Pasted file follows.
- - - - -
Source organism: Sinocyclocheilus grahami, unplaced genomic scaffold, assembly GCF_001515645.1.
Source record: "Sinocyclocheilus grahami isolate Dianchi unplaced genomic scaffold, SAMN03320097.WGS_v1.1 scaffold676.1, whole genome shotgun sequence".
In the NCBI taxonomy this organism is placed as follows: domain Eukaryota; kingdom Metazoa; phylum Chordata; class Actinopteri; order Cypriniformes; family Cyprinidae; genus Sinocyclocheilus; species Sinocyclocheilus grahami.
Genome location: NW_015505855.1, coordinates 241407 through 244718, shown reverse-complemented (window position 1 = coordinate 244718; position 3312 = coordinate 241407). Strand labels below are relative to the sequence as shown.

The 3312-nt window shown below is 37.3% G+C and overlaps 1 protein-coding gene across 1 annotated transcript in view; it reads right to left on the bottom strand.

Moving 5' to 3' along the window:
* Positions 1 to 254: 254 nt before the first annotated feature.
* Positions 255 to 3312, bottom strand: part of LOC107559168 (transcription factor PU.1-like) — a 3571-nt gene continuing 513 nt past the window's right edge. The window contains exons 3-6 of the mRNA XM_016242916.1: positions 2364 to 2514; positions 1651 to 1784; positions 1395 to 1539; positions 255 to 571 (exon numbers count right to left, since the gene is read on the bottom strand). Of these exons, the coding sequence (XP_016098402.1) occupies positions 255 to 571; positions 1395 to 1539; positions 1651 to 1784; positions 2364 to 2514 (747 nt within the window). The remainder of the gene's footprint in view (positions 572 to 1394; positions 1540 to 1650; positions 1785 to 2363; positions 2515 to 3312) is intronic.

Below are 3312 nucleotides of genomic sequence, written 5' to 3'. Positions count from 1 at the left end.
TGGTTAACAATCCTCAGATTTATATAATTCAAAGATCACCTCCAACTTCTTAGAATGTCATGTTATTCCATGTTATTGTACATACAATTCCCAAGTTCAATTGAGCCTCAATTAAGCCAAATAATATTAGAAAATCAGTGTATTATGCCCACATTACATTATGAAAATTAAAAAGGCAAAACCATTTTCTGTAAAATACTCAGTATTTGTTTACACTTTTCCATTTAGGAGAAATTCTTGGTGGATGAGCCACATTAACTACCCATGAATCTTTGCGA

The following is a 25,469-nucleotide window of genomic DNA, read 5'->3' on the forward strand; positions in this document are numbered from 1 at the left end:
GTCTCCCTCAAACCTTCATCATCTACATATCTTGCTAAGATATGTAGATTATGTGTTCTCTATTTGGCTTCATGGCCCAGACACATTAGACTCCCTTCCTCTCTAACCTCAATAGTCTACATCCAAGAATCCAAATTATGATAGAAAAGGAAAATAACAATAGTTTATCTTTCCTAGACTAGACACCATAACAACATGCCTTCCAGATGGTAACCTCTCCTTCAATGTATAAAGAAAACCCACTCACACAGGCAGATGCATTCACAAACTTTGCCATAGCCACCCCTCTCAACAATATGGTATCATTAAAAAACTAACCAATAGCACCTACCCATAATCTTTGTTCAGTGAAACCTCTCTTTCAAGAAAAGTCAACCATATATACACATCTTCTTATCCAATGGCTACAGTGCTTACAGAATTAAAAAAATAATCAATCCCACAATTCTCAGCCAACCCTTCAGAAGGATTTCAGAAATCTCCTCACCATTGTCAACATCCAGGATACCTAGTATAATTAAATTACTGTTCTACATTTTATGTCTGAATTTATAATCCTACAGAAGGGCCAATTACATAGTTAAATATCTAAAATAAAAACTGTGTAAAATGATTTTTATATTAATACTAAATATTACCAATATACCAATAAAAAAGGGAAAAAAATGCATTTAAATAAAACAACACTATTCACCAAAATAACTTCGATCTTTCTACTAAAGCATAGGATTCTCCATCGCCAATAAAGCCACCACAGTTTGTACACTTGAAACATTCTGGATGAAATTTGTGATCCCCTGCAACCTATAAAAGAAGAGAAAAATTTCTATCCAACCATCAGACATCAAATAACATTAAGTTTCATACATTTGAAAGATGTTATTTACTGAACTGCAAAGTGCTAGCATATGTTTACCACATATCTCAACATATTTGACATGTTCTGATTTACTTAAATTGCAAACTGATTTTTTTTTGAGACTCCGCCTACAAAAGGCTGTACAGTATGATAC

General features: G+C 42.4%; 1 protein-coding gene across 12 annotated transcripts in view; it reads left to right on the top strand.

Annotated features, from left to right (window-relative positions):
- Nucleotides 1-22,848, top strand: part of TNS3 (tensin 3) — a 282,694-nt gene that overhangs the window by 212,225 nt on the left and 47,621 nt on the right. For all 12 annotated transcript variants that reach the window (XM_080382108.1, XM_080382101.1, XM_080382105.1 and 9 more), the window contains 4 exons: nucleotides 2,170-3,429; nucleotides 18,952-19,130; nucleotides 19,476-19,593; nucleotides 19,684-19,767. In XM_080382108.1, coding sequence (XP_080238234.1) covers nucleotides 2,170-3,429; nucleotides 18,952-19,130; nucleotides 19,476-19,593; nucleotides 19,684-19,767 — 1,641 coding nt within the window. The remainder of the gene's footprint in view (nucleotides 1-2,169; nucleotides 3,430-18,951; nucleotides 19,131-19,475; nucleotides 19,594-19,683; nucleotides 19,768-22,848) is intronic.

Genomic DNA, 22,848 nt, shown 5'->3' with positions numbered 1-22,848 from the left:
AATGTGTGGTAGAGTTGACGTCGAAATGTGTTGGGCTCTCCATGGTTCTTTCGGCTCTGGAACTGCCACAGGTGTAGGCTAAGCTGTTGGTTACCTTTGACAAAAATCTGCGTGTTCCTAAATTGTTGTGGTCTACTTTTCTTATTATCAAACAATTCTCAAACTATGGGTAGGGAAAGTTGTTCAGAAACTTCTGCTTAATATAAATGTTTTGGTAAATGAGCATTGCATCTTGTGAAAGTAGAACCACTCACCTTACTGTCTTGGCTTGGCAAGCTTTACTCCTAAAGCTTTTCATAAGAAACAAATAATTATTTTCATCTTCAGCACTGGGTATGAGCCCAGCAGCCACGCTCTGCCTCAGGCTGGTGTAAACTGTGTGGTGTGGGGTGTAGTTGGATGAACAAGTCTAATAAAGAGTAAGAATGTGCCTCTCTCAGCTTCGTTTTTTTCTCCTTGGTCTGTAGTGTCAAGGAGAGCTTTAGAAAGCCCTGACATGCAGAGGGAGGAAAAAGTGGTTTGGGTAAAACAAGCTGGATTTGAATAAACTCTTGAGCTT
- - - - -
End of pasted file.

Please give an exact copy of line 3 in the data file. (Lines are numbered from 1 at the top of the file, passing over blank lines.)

In the NCBI taxonomy this organism is placed as follows: domain Eukaryota; kingdom Metazoa; phylum Chordata; class Actinopteri; order Cypriniformes; family Cyprinidae; genus Sinocyclocheilus; species Sinocyclocheilus grahami.